Sure is quiet around here. Not very, uh, Colorful?
Even after $41 million and an ungodly amount of press, blog and Twitter coverage, and coverage of that coverage, and analysis of the coverage and revisits to previous coverage, there's still not a lot going on with Color. No one is quite sure what to make of their service, seemingly not even the owners themselves. That's cool, though. They've got a few more dollars to spend and plenty of smart people still punching the clock. And no one is going to forget who they are.
But that doesn't answer the big question; What the heck is Color good for? And why didn't it catch on?
I fired up the app the day it was released and had fun playing around with the basics. I'm fortunate to work in a building surrounded by the entrepreneurial energy that make San Francisco so amazing (residents include SOCAP, Square, Intersection for the Arts, Foursquare, Hub SoMa and others) so I had plenty of people within range of interaction. But a day later and I was done. I started it up occassionaly the days following just in case but I was already over it. And I wasn't the only one. No one was using the app.
But none of this is news. What I'd like to do is tell you about an idea that I think would make Color fun and useful.
I'm confident that real-time, media-driven sharing and collaborating will be a "thing". Call it PolySocial Reality (PDF) or Real-Time Co-Creation. Or The Digitally Mingled Shared-n-Magical Present™. Whatever. As our fancy devices become more powerful and we become more comfortable creating, sharing and interacting, we will naturally begin to reach out into the virtual space and explore transient, non-traditional networks.
TechCrunch writer MG Siegler seems to agree:
"Using the location element baked into all of our smartphones to automatically create implicit networks is something that we’re going to keep seeing startups working on."
The challenge with Color is that it is difficult to truly appreciate what is going on while it's going on. And it's not all that interesting after the fact, either. Meaning, the capture-and-present environment isn't gratifying enough in real time and when it's all over, all you have have is a grid of photos of people you don't know - nor do will you, most likely, have any reason to interact with them. It falls short on both sides of the event or content-creation flashpoint.
However, if all this creative juice was captured, managed/manipulated and re-presented, all these random images might morph into something far cooler. I don't pretend to know the in's-n-out's of API's or backend data spit-swapping but I would think that - while the Color app was running - there would be a way to:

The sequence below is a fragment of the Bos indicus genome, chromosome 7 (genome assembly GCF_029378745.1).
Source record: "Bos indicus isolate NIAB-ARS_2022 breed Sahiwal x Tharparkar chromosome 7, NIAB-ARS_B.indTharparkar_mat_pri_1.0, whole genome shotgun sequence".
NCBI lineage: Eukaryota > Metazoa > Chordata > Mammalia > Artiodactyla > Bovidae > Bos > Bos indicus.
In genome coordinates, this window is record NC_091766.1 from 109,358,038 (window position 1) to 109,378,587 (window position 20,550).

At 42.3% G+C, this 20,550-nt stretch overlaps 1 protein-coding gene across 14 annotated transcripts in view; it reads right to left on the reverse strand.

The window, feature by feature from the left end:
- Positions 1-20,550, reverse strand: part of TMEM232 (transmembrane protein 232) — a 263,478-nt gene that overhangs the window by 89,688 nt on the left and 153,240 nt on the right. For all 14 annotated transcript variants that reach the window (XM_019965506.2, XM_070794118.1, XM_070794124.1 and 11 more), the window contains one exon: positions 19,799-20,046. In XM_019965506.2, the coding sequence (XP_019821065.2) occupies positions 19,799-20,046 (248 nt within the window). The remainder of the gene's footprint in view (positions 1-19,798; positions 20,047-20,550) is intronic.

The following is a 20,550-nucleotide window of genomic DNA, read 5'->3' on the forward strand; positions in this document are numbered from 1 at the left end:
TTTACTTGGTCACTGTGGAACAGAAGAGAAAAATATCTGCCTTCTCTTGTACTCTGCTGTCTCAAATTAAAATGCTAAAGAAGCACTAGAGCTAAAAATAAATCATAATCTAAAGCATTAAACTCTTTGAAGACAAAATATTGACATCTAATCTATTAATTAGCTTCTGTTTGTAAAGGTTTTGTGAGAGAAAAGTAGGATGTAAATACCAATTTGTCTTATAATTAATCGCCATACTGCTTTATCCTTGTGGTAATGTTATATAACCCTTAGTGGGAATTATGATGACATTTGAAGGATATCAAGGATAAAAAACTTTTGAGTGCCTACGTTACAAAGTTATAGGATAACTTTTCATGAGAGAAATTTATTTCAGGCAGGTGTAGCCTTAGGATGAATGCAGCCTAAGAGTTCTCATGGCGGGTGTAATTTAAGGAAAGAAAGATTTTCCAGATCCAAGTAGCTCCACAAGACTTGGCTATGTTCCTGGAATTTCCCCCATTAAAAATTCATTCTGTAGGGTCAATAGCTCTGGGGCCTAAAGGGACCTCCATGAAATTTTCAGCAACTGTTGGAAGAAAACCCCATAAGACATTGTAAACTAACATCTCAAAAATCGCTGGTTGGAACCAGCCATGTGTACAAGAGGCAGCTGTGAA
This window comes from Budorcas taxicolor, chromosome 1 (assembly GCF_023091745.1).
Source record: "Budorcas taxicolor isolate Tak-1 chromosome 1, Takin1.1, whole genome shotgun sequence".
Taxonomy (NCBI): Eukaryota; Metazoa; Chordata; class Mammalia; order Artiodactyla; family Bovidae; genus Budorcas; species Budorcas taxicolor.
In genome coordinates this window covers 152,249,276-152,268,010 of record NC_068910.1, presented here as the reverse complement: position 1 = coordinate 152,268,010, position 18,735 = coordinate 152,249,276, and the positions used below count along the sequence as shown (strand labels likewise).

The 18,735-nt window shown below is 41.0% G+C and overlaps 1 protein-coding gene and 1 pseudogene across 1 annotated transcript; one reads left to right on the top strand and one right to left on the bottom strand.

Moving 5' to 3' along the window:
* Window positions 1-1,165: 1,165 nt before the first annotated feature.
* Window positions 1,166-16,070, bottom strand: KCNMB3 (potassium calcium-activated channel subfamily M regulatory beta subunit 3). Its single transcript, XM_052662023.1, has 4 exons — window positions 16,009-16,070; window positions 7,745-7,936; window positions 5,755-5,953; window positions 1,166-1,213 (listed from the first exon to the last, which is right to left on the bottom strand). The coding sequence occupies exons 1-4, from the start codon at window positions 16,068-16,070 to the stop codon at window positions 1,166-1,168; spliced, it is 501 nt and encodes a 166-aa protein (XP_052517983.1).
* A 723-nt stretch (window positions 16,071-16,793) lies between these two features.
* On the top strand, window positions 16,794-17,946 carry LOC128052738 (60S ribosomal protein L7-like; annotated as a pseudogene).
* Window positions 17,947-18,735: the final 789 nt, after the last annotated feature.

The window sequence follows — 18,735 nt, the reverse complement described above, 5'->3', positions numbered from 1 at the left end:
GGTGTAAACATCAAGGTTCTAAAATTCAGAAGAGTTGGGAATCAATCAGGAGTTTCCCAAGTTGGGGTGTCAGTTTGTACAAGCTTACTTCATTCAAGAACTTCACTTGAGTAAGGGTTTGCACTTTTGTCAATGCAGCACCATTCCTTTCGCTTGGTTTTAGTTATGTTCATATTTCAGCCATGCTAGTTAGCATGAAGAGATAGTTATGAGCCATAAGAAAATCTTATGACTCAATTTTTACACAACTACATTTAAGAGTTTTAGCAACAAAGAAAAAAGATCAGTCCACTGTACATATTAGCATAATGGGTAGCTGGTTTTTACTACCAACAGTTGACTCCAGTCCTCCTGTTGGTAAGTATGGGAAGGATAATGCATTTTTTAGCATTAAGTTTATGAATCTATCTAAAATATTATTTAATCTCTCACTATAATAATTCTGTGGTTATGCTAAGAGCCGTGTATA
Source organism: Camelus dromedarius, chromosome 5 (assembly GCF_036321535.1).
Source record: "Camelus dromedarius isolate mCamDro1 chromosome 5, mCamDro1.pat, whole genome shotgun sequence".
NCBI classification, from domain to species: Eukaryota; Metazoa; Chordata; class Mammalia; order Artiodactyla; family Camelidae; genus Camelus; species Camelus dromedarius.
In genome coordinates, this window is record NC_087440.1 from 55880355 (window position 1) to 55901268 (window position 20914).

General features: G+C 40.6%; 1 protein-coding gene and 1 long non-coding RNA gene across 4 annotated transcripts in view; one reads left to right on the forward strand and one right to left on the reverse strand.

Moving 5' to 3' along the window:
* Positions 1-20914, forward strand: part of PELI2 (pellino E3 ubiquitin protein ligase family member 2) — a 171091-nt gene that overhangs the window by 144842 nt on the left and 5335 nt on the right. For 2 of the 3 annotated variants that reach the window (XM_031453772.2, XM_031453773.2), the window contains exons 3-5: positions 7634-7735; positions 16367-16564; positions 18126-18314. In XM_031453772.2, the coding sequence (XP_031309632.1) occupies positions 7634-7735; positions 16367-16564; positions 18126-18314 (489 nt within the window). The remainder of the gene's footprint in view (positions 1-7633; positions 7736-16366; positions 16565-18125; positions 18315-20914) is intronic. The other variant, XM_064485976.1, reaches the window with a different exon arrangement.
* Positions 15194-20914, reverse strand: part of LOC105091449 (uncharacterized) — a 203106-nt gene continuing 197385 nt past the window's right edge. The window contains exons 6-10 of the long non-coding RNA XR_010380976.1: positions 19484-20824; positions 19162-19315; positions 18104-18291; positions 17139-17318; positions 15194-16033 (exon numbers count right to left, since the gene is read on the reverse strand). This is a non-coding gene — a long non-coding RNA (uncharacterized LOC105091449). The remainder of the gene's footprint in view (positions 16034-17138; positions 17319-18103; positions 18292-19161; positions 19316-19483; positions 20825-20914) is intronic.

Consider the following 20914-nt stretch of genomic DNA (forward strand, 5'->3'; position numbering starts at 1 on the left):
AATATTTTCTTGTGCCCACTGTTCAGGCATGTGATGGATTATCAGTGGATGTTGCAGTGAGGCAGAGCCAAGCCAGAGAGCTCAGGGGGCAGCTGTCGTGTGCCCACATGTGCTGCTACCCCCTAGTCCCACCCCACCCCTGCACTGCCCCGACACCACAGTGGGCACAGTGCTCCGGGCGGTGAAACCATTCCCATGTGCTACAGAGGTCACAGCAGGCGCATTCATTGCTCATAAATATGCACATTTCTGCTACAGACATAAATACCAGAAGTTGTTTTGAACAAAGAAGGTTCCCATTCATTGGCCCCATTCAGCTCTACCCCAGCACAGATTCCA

- Choose friends or random people and form a temporary 'Color Cabal'
- Pull out the photos associated with said Cabal (duration, last 2hrs, every hour?)
- Batch and bump pics to a web-based video rending outfit (Animoto)
- Have Animoto smash-n-glimmer pics into a fancy 3-5min video
- Tweet out a link to that video, post to Tumblr, Facebook, etc...
There. Now you've strengthened relationships with your friends or strangers by creating with them and you (and all your friends) have something awesome to gawk at once you get home. "Look at what an awesome time we had at this party!" LOOK! See?
And you can add all sorts of bells and whistles to this thing. Real-time voting between collaborators on the music your finished video will be set to. Allow Sountracking to ID whatever you are hearing while the photos are actually being taken and use that for your video's soundtrack. Different filters, pacing and other aesthetic treatments. Export raw info to something like Pixorial for a more hands-on edit. Hell, a popular bar/nightclub could almost stream "live" coverage to monitors throughout the establishment - not just photos but really bitchin' videos. Lots of things, really.
*UPDATE: 6/29/2011: Animoto just scored a big batch of cash to bolster their position in the mobile space. Maybe they don't need someone like Color.
“It’s very easy for companies around mobile and photos to fall behind,” Jefferson said. “We want to be the [mobile] leader and accelerate development through this period of innovation.”
Personally, my big issue with Color is that I really had nothing fun to show for using it. But if I got something dazzling and pretty posted to my Tumblr - on the fly, without me lifting a finger or giving it a second thought- I'd give it a whirl.